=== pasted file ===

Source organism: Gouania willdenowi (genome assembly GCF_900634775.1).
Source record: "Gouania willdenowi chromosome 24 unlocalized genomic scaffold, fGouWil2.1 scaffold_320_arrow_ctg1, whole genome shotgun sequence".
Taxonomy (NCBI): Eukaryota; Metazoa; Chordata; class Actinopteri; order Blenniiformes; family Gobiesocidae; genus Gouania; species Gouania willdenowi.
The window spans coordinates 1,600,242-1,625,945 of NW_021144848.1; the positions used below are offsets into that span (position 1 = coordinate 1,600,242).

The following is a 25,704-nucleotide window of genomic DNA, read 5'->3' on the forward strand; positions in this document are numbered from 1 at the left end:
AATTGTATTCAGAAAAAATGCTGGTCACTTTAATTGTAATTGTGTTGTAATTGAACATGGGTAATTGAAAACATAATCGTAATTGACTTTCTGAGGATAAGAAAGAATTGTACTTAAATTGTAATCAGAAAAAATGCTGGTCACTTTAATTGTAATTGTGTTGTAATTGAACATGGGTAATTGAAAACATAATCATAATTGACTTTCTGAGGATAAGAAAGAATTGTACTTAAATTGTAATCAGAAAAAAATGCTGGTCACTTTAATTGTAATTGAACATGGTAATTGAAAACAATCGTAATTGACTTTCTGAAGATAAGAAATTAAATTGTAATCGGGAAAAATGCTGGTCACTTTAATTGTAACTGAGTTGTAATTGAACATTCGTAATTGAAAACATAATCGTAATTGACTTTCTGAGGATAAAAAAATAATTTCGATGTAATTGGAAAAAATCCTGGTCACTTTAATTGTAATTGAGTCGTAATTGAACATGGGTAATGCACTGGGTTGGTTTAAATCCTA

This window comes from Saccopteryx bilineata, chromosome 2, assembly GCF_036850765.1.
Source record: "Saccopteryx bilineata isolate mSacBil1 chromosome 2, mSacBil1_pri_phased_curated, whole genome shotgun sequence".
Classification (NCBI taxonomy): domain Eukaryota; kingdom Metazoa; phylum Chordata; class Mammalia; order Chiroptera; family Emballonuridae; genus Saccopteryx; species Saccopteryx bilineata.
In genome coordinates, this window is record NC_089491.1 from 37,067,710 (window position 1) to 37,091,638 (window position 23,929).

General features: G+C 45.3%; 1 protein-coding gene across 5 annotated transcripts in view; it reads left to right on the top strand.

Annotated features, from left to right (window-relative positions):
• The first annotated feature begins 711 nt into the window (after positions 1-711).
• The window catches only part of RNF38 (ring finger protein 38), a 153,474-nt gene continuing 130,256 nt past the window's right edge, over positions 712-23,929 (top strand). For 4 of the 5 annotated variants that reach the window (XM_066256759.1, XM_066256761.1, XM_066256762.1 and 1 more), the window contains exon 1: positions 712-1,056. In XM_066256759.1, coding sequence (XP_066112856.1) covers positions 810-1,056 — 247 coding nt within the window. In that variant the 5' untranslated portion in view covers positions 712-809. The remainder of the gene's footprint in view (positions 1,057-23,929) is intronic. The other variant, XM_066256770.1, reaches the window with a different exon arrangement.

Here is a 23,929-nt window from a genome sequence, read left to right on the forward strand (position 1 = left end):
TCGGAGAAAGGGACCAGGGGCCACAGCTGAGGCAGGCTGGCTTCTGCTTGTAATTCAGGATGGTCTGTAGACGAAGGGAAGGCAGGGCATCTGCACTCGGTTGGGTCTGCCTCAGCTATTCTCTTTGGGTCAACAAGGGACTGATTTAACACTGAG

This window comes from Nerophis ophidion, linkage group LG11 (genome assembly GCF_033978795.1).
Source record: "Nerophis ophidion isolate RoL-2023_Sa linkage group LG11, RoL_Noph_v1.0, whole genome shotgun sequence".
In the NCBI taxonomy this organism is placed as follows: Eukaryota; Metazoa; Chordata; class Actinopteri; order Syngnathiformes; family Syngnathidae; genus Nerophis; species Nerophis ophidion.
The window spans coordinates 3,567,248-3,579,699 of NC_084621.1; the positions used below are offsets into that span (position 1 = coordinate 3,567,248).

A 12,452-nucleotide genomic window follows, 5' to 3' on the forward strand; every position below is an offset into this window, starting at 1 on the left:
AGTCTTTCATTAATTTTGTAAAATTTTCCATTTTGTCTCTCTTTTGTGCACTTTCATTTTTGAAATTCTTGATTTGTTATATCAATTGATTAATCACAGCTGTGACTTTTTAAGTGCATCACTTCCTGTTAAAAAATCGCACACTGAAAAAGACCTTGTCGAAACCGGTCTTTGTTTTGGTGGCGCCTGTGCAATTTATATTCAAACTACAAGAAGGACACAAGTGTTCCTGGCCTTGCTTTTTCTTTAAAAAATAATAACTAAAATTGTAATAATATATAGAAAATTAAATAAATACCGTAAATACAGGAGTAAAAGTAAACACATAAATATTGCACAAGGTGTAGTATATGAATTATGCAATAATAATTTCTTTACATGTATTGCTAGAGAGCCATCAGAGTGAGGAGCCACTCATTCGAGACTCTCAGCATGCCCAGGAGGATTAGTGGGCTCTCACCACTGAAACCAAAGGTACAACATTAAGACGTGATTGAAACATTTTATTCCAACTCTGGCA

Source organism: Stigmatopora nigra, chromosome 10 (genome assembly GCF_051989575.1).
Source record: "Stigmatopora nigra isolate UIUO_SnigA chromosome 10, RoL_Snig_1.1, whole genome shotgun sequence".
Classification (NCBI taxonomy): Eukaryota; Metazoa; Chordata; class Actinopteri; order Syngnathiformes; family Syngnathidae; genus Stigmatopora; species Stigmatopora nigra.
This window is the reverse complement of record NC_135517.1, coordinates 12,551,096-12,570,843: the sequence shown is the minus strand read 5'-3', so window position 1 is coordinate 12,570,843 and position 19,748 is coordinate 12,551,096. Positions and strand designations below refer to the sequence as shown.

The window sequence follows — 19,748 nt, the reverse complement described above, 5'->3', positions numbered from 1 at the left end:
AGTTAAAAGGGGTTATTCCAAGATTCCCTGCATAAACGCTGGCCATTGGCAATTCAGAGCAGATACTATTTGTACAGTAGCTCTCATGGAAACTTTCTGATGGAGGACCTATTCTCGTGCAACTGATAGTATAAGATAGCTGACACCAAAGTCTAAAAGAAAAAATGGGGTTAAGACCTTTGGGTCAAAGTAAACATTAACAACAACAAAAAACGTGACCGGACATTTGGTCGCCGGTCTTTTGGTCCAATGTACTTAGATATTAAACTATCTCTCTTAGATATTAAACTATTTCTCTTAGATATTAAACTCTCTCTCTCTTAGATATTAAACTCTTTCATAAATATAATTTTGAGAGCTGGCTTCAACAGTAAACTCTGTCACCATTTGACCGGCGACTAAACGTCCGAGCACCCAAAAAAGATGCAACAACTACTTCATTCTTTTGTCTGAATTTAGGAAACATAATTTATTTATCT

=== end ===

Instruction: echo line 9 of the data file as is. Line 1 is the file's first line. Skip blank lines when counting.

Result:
Classification (NCBI taxonomy): domain Eukaryota; kingdom Metazoa; phylum Chordata; class Mammalia; order Chiroptera; family Emballonuridae; genus Saccopteryx; species Saccopteryx bilineata.